Gryphons Fall Read: Son of a Trickster

The 2019 Gryphons Read book-club pick was “Son of a Trickster”, by Eden Robinson. If you are not sure what the “Gryphons Read” program is, it is essentially a campus wide book-club where those registered receive a copy of the text, attend meetings, and can meet the author. I was fortunate enough to get to meet Ms. Robinson, and she was the loveliest woman!

“Son of a Trickster” is the first book in a trilogy (though I would have never guessed that ), and is set in a small town in British Columbia. The main character, Jared, is a high school student who lacks stability in his life, is distrusted by his maternal grandmother (as she declares him the son of a trickster- this is revealed in the first chapter), is excluded at school and is left to deal with personal issues entirely on his own. The story starts off very unhappily, and at times even some of the major plot points seemed unrealistic… but not impossible. There were a lot of shocking and unsettling scenes. This being said, the entire novel doesn’t entirely lack hope, especially towards the end.

Something unique about this story is the merging of some Indigenous spiritual stories and traditions, with Jared’s narrative. At first there are subtle hints to Indigenous traditions and a sort of magic, things like narrations by unintroduced narrators and talking animals. It quickly evolves into an extraordinary display of Indigenous beliefs becoming intertwined as part of Jared’s life… Even though he doesn’t know too much about them. The reader gets to be confused with Jared, but also learn with him. By the end, the supernatural elements really do work with the story. There’s magic on the page that wasn’t there before, not until the story unfolds, and with it an understanding of how this magic can be seen everywhere in the novel leading up to that point. Characters like Sarah introduce contemporary political commentary with her involvement in the “Idle No More” protests, and interesting views on having a mixed heritage  as well. I was most interested by her character.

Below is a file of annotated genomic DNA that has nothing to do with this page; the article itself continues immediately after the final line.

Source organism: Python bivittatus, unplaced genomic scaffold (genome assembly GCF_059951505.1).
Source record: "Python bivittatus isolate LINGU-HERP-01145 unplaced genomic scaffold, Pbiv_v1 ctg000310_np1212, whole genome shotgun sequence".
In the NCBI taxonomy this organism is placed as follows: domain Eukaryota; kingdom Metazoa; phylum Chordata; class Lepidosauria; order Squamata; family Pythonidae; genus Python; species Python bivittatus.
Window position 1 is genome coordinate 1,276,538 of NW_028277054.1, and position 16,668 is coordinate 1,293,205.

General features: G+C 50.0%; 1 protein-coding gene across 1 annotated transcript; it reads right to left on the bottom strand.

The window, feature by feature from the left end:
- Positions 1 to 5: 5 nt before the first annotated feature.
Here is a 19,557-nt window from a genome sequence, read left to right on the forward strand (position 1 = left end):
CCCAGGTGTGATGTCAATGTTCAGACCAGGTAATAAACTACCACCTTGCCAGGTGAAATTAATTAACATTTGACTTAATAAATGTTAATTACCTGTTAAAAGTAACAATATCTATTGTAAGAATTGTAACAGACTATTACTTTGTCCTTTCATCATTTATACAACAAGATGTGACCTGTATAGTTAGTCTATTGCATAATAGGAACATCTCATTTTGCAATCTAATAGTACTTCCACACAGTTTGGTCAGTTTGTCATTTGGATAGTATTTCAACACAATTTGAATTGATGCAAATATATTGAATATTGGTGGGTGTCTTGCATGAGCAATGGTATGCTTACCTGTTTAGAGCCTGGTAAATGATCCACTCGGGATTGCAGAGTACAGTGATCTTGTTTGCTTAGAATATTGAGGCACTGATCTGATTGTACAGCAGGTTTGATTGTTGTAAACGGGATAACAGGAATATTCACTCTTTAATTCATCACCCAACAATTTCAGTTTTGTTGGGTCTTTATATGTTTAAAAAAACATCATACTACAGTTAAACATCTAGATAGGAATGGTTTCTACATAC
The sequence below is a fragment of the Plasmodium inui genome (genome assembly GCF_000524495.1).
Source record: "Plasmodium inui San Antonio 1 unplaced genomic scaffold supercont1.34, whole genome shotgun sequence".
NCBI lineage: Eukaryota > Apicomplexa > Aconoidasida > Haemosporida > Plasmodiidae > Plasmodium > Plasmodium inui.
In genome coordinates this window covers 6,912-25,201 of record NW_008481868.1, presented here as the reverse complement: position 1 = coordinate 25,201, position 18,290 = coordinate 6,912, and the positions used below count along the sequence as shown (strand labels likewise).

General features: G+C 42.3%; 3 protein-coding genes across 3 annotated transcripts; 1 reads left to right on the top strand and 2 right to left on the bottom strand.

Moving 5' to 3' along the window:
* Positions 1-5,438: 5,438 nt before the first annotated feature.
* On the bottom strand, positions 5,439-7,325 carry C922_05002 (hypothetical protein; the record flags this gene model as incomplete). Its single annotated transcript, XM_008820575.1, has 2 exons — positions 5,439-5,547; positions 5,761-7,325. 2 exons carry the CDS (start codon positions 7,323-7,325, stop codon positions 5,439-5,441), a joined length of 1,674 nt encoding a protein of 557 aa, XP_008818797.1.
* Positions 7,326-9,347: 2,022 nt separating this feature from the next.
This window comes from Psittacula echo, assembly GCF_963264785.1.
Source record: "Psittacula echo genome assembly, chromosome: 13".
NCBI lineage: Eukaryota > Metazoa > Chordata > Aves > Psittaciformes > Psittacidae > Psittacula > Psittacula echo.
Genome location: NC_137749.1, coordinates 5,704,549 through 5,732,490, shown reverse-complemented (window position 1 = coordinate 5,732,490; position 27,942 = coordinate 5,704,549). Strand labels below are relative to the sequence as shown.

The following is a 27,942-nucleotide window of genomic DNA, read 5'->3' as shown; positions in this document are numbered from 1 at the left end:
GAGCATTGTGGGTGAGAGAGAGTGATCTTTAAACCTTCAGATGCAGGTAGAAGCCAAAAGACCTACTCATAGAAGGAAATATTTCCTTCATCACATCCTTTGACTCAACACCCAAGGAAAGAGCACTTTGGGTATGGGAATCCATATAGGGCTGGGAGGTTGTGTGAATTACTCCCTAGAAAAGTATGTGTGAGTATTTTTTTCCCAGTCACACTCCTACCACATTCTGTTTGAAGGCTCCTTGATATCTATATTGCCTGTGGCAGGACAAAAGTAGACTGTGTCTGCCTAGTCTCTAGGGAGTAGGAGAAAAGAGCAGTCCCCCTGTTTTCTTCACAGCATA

The second half of the book was entirely different from the first half because of this. Jared’s bleak and difficult life is hard to read about. It’s something a lot people can sympathize with, but might have difficulty fully empathizing with because it is so far removed from mainstream experiences. Past the halfway point, the story becomes something else entirely (but I’ll let you discover that for yourself). 

The author event took place on October 2nd, complete with food inspired by the book’s cultural background, and the author herself. Eden Robinson discussed her book during this time. She outlined the novels progression, from it starting as a short story, turning into a novella, then a novel, and finally a trilogy (the second book “Trickster Drift” is out now!). One of the biggest points she made was that she doesn’t consider this novel to be “magical realism”. The novel’s magic is a very real merging of a lot of people’s understandings of their own spiritual beliefs and how they apply to their own life. Which is actually very important to the story.

“Son of a Trickster” is an excellent introduction to Indigenous literature. It is quickly paced, interesting, funny (and sad), all in ways that made me want to keep reading. The book wasn’t too long, and the diction didn’t require too much googling, making it a good choice for a commute, or just as something to read before bed. And, this book was written by a Canadian author, and takes place in Canada! 

 

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